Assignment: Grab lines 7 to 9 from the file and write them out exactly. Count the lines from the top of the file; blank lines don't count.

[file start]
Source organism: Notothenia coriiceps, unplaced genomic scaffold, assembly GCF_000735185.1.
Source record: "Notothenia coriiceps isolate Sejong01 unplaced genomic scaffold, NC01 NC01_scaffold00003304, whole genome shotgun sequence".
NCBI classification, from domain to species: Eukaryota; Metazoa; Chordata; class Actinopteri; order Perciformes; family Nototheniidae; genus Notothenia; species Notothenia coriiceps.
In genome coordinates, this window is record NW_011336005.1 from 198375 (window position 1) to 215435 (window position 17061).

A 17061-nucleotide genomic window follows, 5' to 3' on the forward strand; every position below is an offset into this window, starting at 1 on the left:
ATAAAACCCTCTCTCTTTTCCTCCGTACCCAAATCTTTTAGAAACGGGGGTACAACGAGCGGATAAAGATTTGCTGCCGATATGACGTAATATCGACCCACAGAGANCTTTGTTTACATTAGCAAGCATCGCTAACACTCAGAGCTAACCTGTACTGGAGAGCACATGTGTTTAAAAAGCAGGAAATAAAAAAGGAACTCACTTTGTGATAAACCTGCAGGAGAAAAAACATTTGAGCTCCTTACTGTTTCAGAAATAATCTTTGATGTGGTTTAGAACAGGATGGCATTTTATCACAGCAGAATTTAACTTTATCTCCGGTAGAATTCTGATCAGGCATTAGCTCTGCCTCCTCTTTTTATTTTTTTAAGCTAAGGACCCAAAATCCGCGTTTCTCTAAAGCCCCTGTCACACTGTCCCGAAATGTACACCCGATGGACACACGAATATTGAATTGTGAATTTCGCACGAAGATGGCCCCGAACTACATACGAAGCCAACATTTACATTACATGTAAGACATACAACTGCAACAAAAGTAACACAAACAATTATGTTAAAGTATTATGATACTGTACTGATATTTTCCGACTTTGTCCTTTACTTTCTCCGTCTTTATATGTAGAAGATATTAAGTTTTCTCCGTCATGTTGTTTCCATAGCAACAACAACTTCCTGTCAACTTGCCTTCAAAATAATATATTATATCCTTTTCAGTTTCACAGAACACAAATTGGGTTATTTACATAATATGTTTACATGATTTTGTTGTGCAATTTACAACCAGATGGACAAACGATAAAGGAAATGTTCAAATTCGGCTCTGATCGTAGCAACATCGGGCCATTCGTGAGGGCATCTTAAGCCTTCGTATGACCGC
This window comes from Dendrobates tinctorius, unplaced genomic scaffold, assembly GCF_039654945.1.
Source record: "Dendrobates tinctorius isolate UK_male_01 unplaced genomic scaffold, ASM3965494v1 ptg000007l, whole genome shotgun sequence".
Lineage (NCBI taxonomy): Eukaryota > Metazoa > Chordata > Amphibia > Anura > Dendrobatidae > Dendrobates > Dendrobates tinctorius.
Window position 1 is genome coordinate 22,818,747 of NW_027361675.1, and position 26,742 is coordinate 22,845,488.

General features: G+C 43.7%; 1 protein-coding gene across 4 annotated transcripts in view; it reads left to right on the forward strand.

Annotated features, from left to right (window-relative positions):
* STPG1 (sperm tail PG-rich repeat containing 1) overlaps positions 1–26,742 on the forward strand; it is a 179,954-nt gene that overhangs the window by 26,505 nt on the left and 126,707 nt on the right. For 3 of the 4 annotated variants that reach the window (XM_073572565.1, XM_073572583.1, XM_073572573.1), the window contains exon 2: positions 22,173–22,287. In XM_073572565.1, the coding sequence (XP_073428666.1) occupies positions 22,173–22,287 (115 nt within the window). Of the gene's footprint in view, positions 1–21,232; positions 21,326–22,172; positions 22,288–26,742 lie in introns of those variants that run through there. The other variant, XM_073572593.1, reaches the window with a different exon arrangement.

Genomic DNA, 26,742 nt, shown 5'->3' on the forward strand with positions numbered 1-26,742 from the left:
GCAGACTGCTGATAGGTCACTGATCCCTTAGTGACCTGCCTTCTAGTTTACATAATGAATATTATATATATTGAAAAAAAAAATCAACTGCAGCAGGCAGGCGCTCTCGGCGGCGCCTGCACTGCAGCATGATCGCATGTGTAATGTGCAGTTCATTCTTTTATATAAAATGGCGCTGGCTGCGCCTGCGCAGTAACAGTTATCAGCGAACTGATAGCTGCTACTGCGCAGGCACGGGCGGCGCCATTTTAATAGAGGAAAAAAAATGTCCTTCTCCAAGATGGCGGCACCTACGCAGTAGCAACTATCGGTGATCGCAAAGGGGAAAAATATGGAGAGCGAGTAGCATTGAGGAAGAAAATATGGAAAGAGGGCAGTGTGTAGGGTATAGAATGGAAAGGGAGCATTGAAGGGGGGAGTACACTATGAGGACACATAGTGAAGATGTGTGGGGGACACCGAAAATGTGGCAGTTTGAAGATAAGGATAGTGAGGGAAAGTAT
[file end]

This window comes from Dendrobates tinctorius, unplaced genomic scaffold, assembly GCF_039654945.1.
Source record: "Dendrobates tinctorius isolate UK_male_01 unplaced genomic scaffold, ASM3965494v1 ptg000007l, whole genome shotgun sequence".
Lineage (NCBI taxonomy): Eukaryota > Metazoa > Chordata > Amphibia > Anura > Dendrobatidae > Dendrobates > Dendrobates tinctorius.